Bed-wetting, nightmares, anxiety, depression, severe behaviour problems. This is what doctors at the Royal Children's Hospital in Melbourne see repeatedly in children in detention - and it's why they refuse to send them back.
In a recorded statement supplied to The Huffington Post Australia, doctors from the RCH explained the reason for refusing to release dozens of patients back into unsafe conditions that they say traumatise children.
And AMA President Professor Brian Owler supported the protest today, saying "we must stop this vicious cycle of harm."
Paediatrician Professor Paul Monagle said the doctors had no hope of improving the situation for children they treat if they were sent back to detention.
"What we see from children in detention is a whole range of physical, mental, emotional and social disturbances that are really severe and we have no hope of improving things if we are sending those children back to detention," he said.
His colleague Dr Tom Connell, the RCH head of general medicine, said: "In children from detention, our team see children with nightmares, bed wetting, and severe behaviour problems, children from detention develop anxiety and depression.
"It's become so common that it's almost normal in children from detention to have these symptoms.
"At the Children's Hospital, our team find it's almost impossible to treat these children effectively while they remain detained.
"What we need now is for moral leadership on this issue to recognise that this is a significant problem and to move towards steps to remove children from detention," he said.
RCH consultant paediatrician Dr Kate Thomson-Bowe spoke of the long term effects that detention had on children, affecting emotional development, speech and learning.
"The anxiety and mental health consequences can start from very early childhood and we see that has an impact on their development long term," she said.
"Children need a lot of security and opportunity to play in order to develop normally.
"The environment of a detention centre is so far from what develops normal opportunity, the families don't have the opportunity to play together, the children are subject to rules and regulations that no typical child is subjected to."
The Hospital's Chairman, Rob Knowles, said in a statement that the hospital supported the doctors's right to have a responsible opinion on the matter of children in detention.
“The work of RCH doctors and nurses is highly valued by the Victorian community, and has made this hospital a global leader in adolescent and child health. It is not surprising that these same specialists would be concerned about the detention of children, on the basis that detention can have severe detrimental impacts on children’s health," he said.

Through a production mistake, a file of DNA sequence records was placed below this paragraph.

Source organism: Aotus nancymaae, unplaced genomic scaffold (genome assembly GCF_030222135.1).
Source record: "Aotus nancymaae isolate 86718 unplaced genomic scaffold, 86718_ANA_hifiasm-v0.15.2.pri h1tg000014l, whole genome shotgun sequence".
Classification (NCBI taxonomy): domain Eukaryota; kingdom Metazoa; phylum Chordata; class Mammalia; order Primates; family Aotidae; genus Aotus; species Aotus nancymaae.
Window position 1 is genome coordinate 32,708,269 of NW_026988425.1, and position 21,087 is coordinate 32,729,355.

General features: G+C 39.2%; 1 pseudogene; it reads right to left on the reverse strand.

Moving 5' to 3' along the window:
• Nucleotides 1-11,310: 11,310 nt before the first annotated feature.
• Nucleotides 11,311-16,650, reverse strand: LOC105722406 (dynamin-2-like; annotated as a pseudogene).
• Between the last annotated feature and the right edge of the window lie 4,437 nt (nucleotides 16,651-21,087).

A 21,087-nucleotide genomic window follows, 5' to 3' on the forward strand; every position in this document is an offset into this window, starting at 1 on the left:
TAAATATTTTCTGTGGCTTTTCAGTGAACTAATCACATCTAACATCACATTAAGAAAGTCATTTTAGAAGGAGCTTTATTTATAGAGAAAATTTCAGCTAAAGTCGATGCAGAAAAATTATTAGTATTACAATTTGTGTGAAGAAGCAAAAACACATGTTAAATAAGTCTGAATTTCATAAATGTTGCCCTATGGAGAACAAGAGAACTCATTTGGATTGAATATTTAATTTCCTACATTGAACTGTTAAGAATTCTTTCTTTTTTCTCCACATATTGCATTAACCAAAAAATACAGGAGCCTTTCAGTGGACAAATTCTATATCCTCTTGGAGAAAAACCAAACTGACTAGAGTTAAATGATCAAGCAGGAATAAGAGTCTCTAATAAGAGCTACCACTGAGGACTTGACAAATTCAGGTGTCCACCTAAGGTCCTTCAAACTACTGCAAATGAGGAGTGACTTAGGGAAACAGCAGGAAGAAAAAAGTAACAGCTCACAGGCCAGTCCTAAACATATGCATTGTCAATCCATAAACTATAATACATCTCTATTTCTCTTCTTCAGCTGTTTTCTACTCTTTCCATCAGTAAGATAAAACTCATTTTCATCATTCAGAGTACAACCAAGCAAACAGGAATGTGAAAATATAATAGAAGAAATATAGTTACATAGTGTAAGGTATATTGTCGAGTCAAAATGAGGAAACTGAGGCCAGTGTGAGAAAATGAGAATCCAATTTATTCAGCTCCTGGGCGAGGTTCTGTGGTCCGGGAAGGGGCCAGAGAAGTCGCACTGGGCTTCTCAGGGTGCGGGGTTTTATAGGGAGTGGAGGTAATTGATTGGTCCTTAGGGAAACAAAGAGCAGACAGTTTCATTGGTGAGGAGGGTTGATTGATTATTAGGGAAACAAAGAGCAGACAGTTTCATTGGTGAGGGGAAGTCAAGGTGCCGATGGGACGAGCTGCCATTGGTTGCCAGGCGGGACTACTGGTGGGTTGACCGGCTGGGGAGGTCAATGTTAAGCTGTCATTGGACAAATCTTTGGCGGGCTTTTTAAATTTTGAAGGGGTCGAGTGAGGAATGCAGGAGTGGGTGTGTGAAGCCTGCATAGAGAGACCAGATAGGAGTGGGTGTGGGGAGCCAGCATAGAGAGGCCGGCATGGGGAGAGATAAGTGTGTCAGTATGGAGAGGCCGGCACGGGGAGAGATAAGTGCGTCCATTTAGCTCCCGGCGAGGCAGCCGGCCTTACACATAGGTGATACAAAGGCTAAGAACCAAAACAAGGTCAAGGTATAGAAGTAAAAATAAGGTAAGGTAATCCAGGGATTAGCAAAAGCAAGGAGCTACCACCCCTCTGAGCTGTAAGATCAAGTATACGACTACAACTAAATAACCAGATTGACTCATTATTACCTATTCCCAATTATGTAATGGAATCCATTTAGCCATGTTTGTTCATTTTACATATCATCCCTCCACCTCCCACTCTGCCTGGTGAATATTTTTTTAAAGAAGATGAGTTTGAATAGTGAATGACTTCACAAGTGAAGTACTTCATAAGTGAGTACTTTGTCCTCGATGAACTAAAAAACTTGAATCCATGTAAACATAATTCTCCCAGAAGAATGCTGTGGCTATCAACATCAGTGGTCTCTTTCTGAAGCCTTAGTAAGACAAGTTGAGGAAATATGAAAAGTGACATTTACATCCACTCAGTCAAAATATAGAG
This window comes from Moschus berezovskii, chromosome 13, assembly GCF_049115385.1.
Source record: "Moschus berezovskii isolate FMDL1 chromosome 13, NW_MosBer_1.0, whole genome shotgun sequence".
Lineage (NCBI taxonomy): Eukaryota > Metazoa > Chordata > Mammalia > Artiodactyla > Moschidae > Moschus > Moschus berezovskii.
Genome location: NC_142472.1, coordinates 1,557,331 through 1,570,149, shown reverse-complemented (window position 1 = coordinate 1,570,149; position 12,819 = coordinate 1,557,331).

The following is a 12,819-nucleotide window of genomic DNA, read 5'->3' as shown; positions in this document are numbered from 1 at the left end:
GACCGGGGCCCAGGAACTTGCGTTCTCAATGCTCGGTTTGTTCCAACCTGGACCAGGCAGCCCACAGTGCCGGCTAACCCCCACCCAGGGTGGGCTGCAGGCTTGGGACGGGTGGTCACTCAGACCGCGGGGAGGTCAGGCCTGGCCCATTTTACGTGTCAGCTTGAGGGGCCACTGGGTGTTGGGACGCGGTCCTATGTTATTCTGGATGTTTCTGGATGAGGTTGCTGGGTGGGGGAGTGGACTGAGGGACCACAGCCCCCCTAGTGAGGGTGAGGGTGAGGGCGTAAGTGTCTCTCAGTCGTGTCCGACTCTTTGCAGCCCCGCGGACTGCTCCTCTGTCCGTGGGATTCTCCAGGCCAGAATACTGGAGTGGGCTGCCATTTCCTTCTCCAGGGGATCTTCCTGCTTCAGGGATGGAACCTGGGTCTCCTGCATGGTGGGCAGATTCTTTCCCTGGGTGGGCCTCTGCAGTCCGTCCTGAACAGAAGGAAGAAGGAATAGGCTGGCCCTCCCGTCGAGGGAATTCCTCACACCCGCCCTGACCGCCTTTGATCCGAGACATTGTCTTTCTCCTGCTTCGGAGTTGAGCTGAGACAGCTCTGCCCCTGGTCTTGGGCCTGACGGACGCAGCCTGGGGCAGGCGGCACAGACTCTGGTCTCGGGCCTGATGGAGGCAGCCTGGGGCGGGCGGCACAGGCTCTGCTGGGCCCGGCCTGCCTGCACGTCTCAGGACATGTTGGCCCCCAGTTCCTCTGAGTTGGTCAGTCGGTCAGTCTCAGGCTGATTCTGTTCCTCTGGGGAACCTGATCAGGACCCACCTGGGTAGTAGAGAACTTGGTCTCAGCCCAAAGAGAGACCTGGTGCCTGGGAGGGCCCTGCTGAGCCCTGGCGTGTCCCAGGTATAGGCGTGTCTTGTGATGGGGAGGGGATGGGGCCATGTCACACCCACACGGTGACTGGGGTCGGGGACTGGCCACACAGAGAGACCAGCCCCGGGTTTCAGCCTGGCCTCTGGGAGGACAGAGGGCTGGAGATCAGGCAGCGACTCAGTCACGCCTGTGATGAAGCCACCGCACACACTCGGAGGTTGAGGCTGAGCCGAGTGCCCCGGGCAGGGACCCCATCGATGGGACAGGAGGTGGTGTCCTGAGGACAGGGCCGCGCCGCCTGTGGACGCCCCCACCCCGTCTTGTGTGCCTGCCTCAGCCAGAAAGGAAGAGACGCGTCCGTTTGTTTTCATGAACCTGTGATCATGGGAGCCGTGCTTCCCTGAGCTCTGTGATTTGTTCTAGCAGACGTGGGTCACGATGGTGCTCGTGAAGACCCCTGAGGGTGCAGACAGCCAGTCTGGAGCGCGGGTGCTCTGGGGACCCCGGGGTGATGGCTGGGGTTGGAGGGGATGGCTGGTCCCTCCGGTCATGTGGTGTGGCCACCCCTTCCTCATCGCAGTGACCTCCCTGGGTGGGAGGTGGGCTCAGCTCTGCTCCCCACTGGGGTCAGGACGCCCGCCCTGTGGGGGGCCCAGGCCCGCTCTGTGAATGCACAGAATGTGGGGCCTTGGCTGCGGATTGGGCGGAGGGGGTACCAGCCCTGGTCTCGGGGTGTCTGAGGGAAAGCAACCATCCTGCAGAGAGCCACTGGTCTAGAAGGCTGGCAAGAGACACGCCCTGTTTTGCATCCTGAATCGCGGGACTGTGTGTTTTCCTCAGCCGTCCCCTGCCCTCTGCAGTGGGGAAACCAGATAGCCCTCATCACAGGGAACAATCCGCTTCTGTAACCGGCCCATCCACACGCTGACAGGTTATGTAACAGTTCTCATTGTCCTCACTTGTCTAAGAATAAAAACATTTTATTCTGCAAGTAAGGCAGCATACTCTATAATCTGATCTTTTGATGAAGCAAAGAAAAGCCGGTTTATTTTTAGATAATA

"Our staff have consistently acted responsibly and in a considered manner in relation to the treatment of children in detention, and I support their right to have a responsible, considered opinion on this significant matter of public interest.”
AMA President, Professor Brian Owler, said today that all children being held in immigration detention centres should be immediately released to a safe environment.
“Some of the children being treated by the Melbourne doctors have spent half their lives in detention, which is inhumane and totally unacceptable,” Professor Owler said.
“These children are suffering extreme physical and mental health issues, including severe anxiety and depression.
“Many of these conditions will stay with them throughout their lives.
“The high quality care and recovery they are receiving at the Royal Children’s Hospital and other hospitals around Australia will be diminished once the children are returned to the detention centres.
“The detention centres are not suitable environments for the health of all detainees, but the effects on children are far worse.
“These poor people, whatever their circumstances, are in our care. We must stop this vicious cycle of harm.
The protest also gained support from Victorian Health Minister Jill Hennessy, who praised the doctors for acting in the best interests of their patients.
Immigration Minister Peter Dutton said: "I understand the concern of doctors, but the Defence and Border Force staff on our vessels who were pulling dead kids out of the water don't want the boats to re-start."
According to an Australian Border Force report, there are currently 93 children being held on Nauru and 104 children in detention in Australia.
Professor Owler said the AMA would contact the Prime Minister and the Immigration Minister reiterating its calls for the release of children from detention, the appointment of an independent panel of medical experts to oversee the health care of detained asylum seekers, and a review of the Border Force Act, which allows heavy penalties, including imprisonment, for doctors who speak out about health standards in detention centres.